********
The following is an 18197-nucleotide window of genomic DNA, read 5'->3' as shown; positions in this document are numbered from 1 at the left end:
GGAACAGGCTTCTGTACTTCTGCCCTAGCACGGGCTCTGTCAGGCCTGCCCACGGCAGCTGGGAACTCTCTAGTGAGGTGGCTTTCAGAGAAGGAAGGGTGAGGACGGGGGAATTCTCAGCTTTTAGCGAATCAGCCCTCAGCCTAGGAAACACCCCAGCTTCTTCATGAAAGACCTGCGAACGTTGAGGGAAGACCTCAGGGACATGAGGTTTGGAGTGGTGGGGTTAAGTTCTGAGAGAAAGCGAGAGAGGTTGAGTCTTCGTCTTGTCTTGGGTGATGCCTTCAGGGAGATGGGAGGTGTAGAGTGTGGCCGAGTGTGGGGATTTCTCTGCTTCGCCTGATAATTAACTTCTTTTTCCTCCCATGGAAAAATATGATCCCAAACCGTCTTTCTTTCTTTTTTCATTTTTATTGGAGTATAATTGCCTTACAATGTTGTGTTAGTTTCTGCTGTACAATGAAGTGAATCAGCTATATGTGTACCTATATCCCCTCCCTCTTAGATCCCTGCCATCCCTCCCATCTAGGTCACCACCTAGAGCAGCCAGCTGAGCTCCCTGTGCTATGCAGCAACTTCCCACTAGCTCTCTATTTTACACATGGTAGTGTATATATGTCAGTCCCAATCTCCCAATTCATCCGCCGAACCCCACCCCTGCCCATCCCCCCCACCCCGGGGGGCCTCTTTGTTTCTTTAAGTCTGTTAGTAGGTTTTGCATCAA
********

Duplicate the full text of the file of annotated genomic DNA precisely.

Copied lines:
The following is an 18197-nucleotide window of genomic DNA, read 5'->3' as shown; positions in this document are numbered from 1 at the left end:
GGAACAGGCTTCTGTACTTCTGCCCTAGCACGGGCTCTGTCAGGCCTGCCCACGGCAGCTGGGAACTCTCTAGTGAGGTGGCTTTCAGAGAAGGAAGGGTGAGGACGGGGGAATTCTCAGCTTTTAGCGAATCAGCCCTCAGCCTAGGAAACACCCCAGCTTCTTCATGAAAGACCTGCGAACGTTGAGGGAAGACCTCAGGGACATGAGGTTTGGAGTGGTGGGGTTAAGTTCTGAGAGAAAGCGAGAGAGGTTGAGTCTTCGTCTTGTCTTGGGTGATGCCTTCAGGGAGATGGGAGGTGTAGAGTGTGGCCGAGTGTGGGGATTTCTCTGCTTCGCCTGATAATTAACTTCTTTTTCCTCCCATGGAAAAATATGATCCCAAACCGTCTTTCTTTCTTTTTTCATTTTTATTGGAGTATAATTGCCTTACAATGTTGTGTTAGTTTCTGCTGTACAATGAAGTGAATCAGCTATATGTGTACCTATATCCCCTCCCTCTTAGATCCCTGCCATCCCTCCCATCTAGGTCACCACCTAGAGCAGCCAGCTGAGCTCCCTGTGCTATGCAGCAACTTCCCACTAGCTCTCTATTTTACACATGGTAGTGTATATATGTCAGTCCCAATCTCCCAATTCATCCGCCGAACCCCACCCCTGCCCATCCCCCCCACCCCGGGGGGCCTCTTTGTTTCTTTAAGTCTGTTAGTAGGTTTTGCATCAA